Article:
Though not the largest extinction in the history of our little planet, the collective death of the dinosaurs still stings. But what was it that caused their untimely demise? The going thinking tends to agree with the Alvarez Hypothesis and points an accusatory finger at a large asteroid, with the smoking gun being the infamous Chicxulub Crater in the Yucatan Peninsula. There’s also the notion of increased volcanism and other climate change issues too. But what if it wasn’t any of these things? What if a science fiction thing killed the dinosaurs?
Reign of Fire
Cause of Dinosaur Extinction: Burned by Dragons
Maybe dragons burned them! The dragons burned the dinosaurs. Got it? As the voice-over below explains (starting around 2:10) paleontologists discover dragons killed the dinosaurs by burning them all into dust, and the resulting ash in the air actually caused the ice age. This is said so quickly that there’s no time to ask questions like: how did we end up with dinosaur fossils then? Or, why did the dragons immediately go into hibernation after burning all the dinosaurs?
These are questions for a philistine! Obviously the dragons left a few dinosaur bones in the ground for us to discover because they knew it would be fun for us. Further, they went into hibernation after burning up all the dinos because it was hard work and they were sleepy.
The Corridors of Time by Poul Anderson
Cause of Dinosaur Extinction: Time War Retroactively Kills Everything
The notion of a war being waged across time is explored extensively in this Poul Anderson novel. If you can get over the idea of a sexy lady character named “Storm,” then the book is actually a fun read as a great exploration of how a “temporal cold war” might actually play out. Multiple timelines are in play at several points in this book, and one outcome which is gestured at is the idea that space battles stretching back into the past actually caused the craters on the moon to form and the dinosaurs to be wiped out. A future paradox where we are the cause of our existence, and thus the death of the Dinosaurs might be the most nerd-heavy application of an ontological paradox we can think of. Dinosaurs AND spaceships? Yes please.
“The Dreams a Nightmare Dreams” by Harlan Ellison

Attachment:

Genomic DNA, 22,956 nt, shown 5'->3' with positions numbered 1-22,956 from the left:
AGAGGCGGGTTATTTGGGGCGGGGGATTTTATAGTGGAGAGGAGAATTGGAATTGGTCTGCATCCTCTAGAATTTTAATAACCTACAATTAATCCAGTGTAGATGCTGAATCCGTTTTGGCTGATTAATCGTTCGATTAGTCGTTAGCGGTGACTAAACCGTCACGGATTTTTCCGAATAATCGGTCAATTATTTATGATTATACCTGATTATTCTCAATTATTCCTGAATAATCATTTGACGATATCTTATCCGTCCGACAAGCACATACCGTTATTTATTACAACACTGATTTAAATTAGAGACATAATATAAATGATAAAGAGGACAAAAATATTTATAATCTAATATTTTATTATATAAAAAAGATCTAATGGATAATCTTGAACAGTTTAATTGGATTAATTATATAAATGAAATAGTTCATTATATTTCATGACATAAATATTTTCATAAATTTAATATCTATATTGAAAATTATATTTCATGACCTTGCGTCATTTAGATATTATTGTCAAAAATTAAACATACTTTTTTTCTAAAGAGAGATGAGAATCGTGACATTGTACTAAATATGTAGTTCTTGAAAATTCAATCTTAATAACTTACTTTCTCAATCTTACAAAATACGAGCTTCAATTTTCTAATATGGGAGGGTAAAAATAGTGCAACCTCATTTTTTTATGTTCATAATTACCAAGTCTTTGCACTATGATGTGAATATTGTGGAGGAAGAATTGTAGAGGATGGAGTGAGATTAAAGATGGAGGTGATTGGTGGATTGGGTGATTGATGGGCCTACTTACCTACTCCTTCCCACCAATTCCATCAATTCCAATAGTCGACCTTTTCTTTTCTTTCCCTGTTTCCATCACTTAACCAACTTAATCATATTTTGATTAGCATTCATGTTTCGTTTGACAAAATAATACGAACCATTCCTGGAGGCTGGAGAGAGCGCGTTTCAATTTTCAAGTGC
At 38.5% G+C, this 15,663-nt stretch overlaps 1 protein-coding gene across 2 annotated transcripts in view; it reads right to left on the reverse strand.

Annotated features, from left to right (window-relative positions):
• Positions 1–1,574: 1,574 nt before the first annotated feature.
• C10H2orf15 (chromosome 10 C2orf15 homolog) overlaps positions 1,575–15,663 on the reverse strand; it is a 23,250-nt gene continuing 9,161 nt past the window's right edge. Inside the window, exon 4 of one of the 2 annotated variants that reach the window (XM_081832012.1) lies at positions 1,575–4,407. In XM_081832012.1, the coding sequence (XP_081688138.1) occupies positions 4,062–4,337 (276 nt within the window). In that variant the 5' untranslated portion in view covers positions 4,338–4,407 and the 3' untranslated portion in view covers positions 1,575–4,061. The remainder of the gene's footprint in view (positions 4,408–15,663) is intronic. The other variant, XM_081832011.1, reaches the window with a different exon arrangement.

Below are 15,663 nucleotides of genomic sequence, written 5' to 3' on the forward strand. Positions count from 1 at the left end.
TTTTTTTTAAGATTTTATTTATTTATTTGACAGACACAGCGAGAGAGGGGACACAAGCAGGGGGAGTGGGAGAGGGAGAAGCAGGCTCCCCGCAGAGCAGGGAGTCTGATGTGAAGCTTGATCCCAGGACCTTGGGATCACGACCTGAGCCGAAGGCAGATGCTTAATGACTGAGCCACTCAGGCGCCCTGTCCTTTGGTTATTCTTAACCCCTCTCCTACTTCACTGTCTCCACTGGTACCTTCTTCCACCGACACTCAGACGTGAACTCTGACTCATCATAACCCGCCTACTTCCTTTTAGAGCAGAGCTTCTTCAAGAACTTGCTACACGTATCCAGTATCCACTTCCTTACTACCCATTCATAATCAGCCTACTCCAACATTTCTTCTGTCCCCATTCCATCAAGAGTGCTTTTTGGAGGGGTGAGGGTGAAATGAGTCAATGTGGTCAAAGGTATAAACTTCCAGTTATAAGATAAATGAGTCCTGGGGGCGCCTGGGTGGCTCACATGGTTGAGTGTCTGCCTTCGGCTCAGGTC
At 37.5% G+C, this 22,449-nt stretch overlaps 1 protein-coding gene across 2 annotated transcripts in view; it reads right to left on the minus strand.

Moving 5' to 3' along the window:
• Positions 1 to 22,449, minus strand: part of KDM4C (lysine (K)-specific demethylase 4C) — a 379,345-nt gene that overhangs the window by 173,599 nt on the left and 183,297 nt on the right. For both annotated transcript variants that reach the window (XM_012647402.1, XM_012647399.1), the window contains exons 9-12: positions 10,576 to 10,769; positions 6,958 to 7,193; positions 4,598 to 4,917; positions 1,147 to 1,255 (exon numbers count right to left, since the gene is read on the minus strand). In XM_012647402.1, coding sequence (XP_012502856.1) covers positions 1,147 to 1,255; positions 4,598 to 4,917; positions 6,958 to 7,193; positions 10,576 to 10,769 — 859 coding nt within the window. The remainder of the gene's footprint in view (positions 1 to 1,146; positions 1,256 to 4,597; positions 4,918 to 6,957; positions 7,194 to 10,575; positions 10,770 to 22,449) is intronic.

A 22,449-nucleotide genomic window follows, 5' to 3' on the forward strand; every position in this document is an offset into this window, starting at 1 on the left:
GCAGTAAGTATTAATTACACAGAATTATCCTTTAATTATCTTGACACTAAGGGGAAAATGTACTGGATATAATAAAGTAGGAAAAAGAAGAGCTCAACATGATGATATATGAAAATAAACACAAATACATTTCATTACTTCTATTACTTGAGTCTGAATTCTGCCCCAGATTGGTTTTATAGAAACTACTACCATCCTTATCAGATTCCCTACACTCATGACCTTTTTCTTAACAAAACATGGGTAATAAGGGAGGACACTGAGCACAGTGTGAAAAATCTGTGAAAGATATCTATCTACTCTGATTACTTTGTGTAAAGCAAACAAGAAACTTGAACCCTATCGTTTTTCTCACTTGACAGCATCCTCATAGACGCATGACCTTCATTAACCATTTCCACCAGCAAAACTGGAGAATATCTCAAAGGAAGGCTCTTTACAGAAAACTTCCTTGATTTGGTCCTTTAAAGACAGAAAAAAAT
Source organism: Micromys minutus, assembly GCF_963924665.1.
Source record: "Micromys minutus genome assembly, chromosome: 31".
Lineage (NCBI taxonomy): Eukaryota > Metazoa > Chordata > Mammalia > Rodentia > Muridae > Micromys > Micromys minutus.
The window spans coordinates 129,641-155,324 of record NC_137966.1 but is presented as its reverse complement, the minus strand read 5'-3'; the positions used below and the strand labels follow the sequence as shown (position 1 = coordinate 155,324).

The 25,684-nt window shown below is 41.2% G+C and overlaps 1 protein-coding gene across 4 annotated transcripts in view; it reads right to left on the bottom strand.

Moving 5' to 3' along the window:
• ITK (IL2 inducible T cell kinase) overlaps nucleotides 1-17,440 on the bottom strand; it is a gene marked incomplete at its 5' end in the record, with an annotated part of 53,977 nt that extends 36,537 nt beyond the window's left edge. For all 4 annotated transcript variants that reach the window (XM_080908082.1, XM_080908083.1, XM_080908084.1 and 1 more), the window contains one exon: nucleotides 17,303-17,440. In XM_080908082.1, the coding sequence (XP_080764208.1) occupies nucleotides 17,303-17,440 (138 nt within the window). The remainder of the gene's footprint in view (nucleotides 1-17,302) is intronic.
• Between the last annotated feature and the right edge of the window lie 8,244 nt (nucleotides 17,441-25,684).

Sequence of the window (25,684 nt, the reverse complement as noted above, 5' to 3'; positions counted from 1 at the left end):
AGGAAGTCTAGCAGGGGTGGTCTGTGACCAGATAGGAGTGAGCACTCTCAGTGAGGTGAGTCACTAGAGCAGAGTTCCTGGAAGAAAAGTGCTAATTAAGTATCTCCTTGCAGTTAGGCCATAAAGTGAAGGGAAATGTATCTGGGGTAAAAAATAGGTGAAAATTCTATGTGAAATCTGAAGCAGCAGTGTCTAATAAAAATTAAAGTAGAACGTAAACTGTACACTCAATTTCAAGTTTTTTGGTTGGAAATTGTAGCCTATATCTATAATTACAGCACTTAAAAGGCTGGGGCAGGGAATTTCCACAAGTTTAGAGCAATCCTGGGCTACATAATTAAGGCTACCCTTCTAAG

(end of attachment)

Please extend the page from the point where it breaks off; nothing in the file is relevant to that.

Cause of Dinosaur Extinction: Giant Evil Dream Monster Eats Them
In this very brief Ellison short story, the dinosaurs were not wiped out by some kind of conventional cataclysm limited to our universe, but instead by a trans-dimensional entity that feeds off of dreams and gobbled them up. Here, there was an entire dinosaur kingdom, complete with intelligent versions of the terrible beasts who lived in beautiful cities. But this giant monster, which was some kind of uber-telepath, invaded their dreams and caused them all to die out. Now, the creature sleeps beneath the Yucatan Peninsula and is only prevented from waking by humans concentrating on feeding it certain dreams, which keep it asleep. But if it wakes up, everybody is pretty much screwed. This story shows off what science fiction can do quite well when it wants to: be perfectly abstract by rendering something extremely specific.
Doctor Who: “Earthshock”
Cause of Dinosaur Extinction: Space Freighter Crashes into Earth
Part of what makes “Earthshock” such a great classic Doctor Who serial is the various reveals in each of the four parts get genuinely more exciting as the story goes on. After part one, it’s revealed the Cybermen are behind everything that’s going on. Then, everyone is accused of murder. Then there are tons of Cybermen marching towards the audience, and finally, Adric tragically dies and a spaceship full of Cybermen crashes into Earth causing the death of the dinosaurs! Because this episode features Cybermen and the death of a companion of the Doctor, it’s easy for the dinosaurs all dying stuff to get over-shadowed. Oddly, this piece of continuity has mostly stuck in the Doctor Who canon, with the only possible contradiction being Jack Harkness’s statement in Torchwood that he was present when the “asteroid” hit. Clearly, the Doctor didn’t ever bother to tell him the truth about that incident. “Earthshock” also sets up the whole dinosaur thing nicely with the Doctor remarking at the start of the serial that he always “meant to find out” why the dinosaurs died.